Tag Archives: Smithsonian

“Lessons from a Career of Trying to Defy the Law (of Gravity)”, lecture by Norman Augustine

Norman Augustine is an aeronautical engineer whom I have referred to often in this blog mainly due to his book “Augustine’s Laws” of which I wrote a review (find it here). He started working at Douglas Aircraft Company (1) in 1958, though through his long career he has occupied several positions in the administration and other major aerospace companies such Martin Marietta and then Lockheed Martin (2).

In my review about his book I wrote:

The book reviews A&D programs, especially their mismanagement and failures from the Wright brothers times till the early 80′s, when the book was written. The book is hilarious.

Lecture by Norman Augustine.

Lecture by Norman Augustine.

Some readers may believe I overstate it. Well, I invite you to watch the lecture he gave 2 days ago at the Smithsonian National Air and Space Museum (3) as part of the Charles A. Lindbergh Memorial Lecture Series. The lecture was titled “Lessons from a Career of Trying to Defy the Law (of Gravity)” [47’59”].

During the lecture Norman shares a great deal of the wisdom he has accumulated through his long career, part of it condensed in his Laws, compiled in his book. One of the laws I like the most is possibly the number IX:

In the year 2054, the entire defense budget will purchase just one tactical aircraft. This aircraft will have to be shared by the Air Force and Navy 3 1/2 days each per week except for leap year, when it will be made available to the Marines for the extra day. (LAW NUMBER IX)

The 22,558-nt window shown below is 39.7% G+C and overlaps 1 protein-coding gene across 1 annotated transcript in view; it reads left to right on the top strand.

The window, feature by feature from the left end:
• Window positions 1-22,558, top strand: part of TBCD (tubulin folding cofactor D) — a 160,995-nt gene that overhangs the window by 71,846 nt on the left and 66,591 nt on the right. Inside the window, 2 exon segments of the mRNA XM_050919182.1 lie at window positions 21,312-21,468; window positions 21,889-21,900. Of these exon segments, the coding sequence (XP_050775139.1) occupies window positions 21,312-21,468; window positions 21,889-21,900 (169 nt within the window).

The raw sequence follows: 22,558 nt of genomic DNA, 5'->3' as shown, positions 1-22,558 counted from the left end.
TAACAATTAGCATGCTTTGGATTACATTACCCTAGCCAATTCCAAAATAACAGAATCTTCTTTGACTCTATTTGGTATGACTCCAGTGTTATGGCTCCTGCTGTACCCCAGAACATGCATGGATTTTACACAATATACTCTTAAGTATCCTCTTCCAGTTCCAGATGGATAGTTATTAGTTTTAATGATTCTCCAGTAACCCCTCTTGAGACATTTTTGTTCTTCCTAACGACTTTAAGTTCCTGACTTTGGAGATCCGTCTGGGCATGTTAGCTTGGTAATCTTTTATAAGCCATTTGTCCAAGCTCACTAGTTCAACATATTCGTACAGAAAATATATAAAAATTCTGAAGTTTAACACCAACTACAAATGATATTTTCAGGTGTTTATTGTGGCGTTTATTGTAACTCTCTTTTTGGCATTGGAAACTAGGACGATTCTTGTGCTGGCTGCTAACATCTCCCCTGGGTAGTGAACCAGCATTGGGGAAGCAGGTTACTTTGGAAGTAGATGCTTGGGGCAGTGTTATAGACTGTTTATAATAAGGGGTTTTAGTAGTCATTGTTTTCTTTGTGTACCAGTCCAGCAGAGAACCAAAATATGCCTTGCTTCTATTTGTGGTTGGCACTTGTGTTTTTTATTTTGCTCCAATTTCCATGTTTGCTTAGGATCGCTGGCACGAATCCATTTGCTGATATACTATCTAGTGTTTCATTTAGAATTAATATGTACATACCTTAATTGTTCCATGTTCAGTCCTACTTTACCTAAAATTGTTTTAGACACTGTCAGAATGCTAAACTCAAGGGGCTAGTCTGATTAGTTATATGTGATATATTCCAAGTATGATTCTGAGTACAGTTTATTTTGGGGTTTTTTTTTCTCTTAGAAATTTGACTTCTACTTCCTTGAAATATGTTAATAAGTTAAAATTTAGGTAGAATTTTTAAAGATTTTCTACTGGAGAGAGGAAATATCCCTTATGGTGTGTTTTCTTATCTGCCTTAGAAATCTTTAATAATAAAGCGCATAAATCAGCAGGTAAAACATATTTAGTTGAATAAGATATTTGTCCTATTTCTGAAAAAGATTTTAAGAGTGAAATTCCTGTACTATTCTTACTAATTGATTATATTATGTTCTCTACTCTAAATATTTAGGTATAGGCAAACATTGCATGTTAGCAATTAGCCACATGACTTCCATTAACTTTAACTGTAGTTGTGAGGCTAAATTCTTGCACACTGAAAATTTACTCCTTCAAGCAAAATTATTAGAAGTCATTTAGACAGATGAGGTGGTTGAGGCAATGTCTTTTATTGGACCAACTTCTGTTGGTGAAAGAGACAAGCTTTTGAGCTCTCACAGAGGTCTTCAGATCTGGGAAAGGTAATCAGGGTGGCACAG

I think it is priceless to have Norman explain it in person:

Augustine's Law IX.

Augustine’s Law IX.

During the lecture he used an update of his law (written in the 80’s) made by The Economist a few years ago which I covered also in this blog (4).

Other topics covered by Augustine during the lecture include: the importance of thinking with a systems point of view, the evolution of aerospace industry in the last decades, the importance of strategy and leadership, all covered by his fine humor and wit.

(1) You may read here a tribute I wrote about Douglas Aircraft Company.

(2) Some years ago I wrote this post about Lockheed’s Skunk Works.

(3) You may find here a post I wrote about my visit to the Smithsonian National Air and Space Museum at Dulles.

(4) I few months ago I wrote another post reviewing the application to bomber aircraft of Augustine’s Law IX with new US long range bomber program. In his book Norman includes an extrapolation as well of bomber aircraft increasing costs, even if the wording of the law takes tactical aircraft as the benchmark.

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A day in DC